Adams will celebrate poetry throughout the month through various events, including art shows, student poetry readings, and a talk given by Sifuentes on Emily Dickinson’s work. The celebration began last weekend with a student art show in the Adams Art Space. Each piece of visual art was paired with a well known poem that was posted on the wall next to it.
Sifuentes uses the visual art to make poetry less foreign and more accessible to students. He notes that the artwork was meant to provide a window into the message and style of the poetry accompanying it, not to depict the poem. “Sometimes people are reticent around poetry,” he says. “We are more visually literate. The artwork is meant to draw us into the poetry itself.”
The accessibility of the poetry was enhanced by using several pieces of art that examine aspects of our daily lives. “What I’m trying to demonstrate is that however much we fear poetry or don’t like reading it, we live with it everyday” Sifuentes says.
The poetry of daily life was shown in a slideshow of pictures taken by Omar M. Abdelsamad ’09, Kelly A. Evans ’10, Louisa R. Malkin ’09, and Steven Surachman ’09 that documented a 24-hour period of their lives. The poem that accompanied their exhibit was Robert Lowell’s confessional poem “History.” The pictures of seemingly ordinary events, such as walking through the Yard and eating in a dining hall, were infused with meaning when presented alongside Lowell’s poem. An explanatory note illuminates the correlation between the pictures and the poem, stating that as college students we must, in Lowell’s words, “live with what was here” before we can prepare ourselves for our lives after graduation.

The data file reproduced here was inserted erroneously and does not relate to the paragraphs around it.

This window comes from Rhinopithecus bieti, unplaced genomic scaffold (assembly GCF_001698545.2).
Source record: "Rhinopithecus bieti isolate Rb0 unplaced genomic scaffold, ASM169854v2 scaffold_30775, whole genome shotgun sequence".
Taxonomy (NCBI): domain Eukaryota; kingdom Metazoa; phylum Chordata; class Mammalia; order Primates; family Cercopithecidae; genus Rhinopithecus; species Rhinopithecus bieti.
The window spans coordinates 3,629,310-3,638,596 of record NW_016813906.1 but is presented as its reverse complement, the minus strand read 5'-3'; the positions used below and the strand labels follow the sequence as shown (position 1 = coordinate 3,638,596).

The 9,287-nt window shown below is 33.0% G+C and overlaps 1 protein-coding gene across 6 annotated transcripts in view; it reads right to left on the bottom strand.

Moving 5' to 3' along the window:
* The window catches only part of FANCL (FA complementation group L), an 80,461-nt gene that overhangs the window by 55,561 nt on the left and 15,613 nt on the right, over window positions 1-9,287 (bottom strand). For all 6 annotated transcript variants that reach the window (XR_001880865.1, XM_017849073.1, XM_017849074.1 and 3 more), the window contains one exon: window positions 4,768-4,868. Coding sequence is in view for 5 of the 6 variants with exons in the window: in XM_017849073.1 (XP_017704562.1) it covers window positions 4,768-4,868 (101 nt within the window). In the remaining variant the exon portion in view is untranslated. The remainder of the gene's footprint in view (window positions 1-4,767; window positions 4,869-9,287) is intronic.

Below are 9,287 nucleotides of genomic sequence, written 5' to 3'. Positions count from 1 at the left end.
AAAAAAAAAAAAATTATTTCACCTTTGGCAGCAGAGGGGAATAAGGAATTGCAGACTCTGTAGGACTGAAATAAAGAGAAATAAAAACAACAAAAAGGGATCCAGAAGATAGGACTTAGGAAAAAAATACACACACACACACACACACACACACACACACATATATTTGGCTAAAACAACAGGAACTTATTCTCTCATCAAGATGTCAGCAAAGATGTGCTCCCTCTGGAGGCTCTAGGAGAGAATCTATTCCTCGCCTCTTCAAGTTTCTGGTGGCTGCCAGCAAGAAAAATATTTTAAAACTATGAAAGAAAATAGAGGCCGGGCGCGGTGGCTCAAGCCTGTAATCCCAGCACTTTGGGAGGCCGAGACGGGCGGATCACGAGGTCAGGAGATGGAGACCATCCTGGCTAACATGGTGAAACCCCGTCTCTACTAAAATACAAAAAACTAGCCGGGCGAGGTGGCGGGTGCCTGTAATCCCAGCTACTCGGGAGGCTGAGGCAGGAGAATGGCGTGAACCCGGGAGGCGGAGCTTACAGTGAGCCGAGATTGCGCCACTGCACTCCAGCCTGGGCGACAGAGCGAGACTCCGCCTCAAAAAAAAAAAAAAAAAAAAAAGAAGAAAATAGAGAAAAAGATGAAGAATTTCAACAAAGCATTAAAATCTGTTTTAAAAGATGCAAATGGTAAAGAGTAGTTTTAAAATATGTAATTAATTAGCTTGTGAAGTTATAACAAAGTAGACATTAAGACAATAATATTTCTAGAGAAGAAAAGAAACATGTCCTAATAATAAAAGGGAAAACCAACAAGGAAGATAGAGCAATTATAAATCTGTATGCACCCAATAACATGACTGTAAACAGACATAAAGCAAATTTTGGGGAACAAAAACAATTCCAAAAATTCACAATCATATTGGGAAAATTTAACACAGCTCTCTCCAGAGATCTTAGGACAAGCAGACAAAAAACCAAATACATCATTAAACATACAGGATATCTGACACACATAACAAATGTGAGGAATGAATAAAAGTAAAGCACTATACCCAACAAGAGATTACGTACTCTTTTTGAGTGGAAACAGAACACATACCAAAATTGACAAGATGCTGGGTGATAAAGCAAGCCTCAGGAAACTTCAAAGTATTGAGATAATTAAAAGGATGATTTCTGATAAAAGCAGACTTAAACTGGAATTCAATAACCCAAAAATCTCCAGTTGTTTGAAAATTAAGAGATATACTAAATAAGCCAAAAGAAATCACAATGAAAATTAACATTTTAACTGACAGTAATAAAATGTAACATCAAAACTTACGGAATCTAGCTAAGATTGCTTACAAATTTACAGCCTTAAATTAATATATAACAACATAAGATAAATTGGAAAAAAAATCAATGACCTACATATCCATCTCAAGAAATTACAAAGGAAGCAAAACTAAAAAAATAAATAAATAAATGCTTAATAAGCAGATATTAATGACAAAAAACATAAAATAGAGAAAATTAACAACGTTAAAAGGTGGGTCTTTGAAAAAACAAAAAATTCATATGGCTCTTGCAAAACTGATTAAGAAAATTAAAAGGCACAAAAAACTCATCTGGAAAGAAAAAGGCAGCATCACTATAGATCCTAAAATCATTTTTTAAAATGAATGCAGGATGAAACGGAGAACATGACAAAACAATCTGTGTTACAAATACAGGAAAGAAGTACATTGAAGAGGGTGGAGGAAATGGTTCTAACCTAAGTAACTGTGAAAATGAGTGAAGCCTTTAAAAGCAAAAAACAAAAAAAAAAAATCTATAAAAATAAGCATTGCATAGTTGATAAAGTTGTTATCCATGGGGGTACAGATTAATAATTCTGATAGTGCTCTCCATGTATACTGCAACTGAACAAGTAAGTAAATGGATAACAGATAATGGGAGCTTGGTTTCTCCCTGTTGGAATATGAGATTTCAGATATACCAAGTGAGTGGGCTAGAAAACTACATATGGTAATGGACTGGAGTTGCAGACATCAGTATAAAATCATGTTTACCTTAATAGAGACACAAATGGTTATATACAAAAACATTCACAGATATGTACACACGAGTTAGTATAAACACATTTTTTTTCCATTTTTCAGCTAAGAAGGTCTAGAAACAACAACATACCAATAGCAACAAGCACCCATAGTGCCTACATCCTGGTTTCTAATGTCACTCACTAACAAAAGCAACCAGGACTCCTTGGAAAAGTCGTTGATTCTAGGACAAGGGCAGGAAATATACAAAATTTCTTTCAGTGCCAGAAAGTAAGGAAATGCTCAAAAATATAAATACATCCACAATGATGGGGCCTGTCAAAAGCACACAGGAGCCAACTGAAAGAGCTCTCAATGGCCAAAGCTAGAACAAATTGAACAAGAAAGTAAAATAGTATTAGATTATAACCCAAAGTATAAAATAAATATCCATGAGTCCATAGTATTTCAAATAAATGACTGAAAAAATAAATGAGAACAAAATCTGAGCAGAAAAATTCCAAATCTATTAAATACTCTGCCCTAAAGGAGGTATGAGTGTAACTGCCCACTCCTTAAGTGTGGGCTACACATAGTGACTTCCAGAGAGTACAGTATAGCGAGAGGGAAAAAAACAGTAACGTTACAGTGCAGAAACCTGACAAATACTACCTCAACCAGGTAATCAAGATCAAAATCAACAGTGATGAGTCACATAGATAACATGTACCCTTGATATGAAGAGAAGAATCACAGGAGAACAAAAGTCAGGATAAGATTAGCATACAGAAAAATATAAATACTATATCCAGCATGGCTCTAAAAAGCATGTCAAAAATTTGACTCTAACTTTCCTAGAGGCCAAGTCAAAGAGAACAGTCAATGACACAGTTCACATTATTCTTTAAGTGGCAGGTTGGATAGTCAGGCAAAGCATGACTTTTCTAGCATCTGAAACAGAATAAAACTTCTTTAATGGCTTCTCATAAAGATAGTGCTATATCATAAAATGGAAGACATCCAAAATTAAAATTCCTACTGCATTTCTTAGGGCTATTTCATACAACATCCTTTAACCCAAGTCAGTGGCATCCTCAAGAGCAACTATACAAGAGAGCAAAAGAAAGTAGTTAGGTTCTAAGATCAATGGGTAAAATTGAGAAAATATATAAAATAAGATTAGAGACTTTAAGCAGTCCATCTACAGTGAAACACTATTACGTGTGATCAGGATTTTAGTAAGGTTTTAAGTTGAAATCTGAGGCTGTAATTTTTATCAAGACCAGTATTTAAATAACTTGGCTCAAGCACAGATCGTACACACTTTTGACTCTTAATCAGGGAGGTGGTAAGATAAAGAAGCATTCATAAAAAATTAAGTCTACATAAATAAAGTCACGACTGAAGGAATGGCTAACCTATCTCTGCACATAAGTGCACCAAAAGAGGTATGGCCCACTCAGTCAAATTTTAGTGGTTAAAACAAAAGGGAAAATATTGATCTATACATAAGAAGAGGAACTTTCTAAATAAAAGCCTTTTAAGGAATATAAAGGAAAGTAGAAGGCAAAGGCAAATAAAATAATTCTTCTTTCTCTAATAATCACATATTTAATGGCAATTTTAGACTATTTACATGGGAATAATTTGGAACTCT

One of the featured artists, Kathleen E. Breeden ’09, thought Sifuentes’ idea was brilliant. “Artists often inspire poets, and poetry inspires visual artists,” she says. “There’s a lot of back and forth.” The poetry of Wordsworth, one of her inspirations, was featured next to her watercolor representations of the countryside. She feels connected to Wordsworth’s poetry because, although Breeden uses a different medium, they both are inspired by the English countryside and convey it through their work.
Sifuentes’ concept opened up new doors of inspiration for Adams House government, religion, and race relations residential tutor Barrett-Osahar Berry, who is both a poet and a photographer. Berry’s photographs of his recent spring break trip to China, which explored the compressive qualities of poetry, were featured with a poem by 18th-century Japanese poet Buson. Berry had been searching for a way to put his pictures to poetry and thought the unification of the two in the exhibit was successful. “The adjectives of the creative word seem better when you have an object to look at,” he says. The exhibit has inspired him to organize an additional exhibit in which other students who went on international spring break trips will bring their pictures together and relate them to poetry.
This unification of visual and aural art forms creates a vivid look and sound to poetry that makes it accessible to a larger audience. Sifuentes’ innovative approach to poetry seeks to bring down the walls that can make poetry difficult to understand and relate to, encouraging us that there is nothing to fear when it comes to poetry.